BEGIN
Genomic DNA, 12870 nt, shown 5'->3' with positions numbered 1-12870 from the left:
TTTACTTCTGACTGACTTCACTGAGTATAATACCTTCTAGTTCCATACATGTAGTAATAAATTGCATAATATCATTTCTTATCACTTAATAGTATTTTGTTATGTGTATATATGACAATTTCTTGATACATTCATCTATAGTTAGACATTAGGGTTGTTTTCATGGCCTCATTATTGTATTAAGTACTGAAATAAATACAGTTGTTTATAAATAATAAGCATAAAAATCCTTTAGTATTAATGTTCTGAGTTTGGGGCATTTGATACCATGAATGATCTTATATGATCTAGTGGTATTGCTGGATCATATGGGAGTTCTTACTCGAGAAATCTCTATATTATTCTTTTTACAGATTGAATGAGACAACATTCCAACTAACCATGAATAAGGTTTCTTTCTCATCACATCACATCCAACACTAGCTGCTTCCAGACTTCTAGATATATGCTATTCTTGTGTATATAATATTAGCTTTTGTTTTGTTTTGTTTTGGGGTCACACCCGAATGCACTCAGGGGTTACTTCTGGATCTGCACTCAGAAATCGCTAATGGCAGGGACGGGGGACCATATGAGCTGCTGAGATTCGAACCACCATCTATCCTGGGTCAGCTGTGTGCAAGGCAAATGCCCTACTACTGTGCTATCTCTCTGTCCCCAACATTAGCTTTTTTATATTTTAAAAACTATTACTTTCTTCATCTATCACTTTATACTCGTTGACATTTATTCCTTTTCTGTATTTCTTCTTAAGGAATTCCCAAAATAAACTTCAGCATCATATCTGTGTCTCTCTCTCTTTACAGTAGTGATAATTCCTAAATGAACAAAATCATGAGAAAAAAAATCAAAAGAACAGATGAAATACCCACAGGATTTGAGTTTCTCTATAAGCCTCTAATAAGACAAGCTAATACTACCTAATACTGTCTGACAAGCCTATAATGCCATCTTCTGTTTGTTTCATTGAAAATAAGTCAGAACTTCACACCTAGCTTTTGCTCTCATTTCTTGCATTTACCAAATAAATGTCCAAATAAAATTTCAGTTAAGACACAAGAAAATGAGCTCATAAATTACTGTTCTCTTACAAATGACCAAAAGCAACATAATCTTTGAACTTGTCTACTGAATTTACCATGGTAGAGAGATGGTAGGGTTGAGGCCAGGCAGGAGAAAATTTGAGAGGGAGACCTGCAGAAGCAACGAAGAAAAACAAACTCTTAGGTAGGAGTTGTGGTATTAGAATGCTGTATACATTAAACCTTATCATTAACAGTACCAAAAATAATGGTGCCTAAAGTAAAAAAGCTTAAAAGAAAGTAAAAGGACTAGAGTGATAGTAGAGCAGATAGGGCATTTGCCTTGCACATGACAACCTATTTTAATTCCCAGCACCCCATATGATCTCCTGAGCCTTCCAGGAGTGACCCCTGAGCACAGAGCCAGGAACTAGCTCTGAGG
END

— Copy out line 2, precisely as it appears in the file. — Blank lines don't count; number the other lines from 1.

TTTACTTCTGACTGACTTCACTGAGTATAATACCTTCTAGTTCCATACATGTAGTAATAAATTGCATAATATCATTTCTTATCACTTAATAGTATTTTGTTATGTGTATATATGACAATTTCTTGATACATTCATCTATAGTTAGACATTAGGGTTGTTTTCATGGCCTCATTATTGTATTAAGTACTGAAATAAATACAGTTGTTTATAAATAATAAGCATAAAAATCCTTTAGTATTAATGTTCTGAGTTTGGGGCATTTGATACCATGAATGATCTTATATGATCTAGTGGTATTGCTGGATCATATGGGAGTTCTTACTCGAGAAATCTCTATATTATTCTTTTTACAGATTGAATGAGACAACATTCCAACTAACCATGAATAAGGTTTCTTTCTCATCACATCACATCCAACACTAGCTGCTTCCAGACTTCTAGATATATGCTATTCTTGTGTATATAATATTAGCTTTTGTTTTGTTTTGTTTTGGGGTCACACCCGAATGCACTCAGGGGTTACTTCTGGATCTGCACTCAGAAATCGCTAATGGCAGGGACGGGGGACCATATGAGCTGCTGAGATTCGAACCACCATCTATCCTGGGTCAGCTGTGTGCAAGGCAAATGCCCTACTACTGTGCTATCTCTCTGTCCCCAACATTAGCTTTTTTATATTTTAAAAACTATTACTTTCTTCATCTATCACTTTATACTCGTTGACATTTATTCCTTTTCTGTATTTCTTCTTAAGGAATTCCCAAAATAAACTTCAGCATCATATCTGTGTCTCTCTCTCTTTACAGTAGTGATAATTCCTAAATGAACAAAATCATGAGAAAAAAAATCAAAAGAACAGATGAAATACCCACAGGATTTGAGTTTCTCTATAAGCCTCTAATAAGACAAGCTAATACTACCTAATACTGTCTGACAAGCCTATAATGCCATCTTCTGTTTGTTTCATTGAAAATAAGTCAGAACTTCACACCTAGCTTTTGCTCTCATTTCTTGCATTTACCAAATAAATGTCCAAATAAAATTTCAGTTAAGACACAAGAAAATGAGCTCATAAATTACTGTTCTCTTACAAATGACCAAAAGCAACATAATCTTTGAACTTGTCTACTGAATTTACCATGGTAGAGAGATGGTAGGGTTGAGGCCAGGCAGGAGAAAATTTGAGAGGGAGACCTGCAGAAGCAACGAAGAAAAACAAACTCTTAGGTAGGAGTTGTGGTATTAGAATGCTGTATACATTAAACCTTATCATTAACAGTACCAAAAATAATGGTGCCTAAAGTAAAAAAGCTTAAAAGAAAGTAAAAGGACTAGAGTGATAGTAGAGCAGATAGGGCATTTGCCTTGCACATGACAACCTATTTTAATTCCCAGCACCCCATATGATCTCCTGAGCCTTCCAGGAGTGACCCCTGAGCACAGAGCCAGGAACTAGCTCTGAGG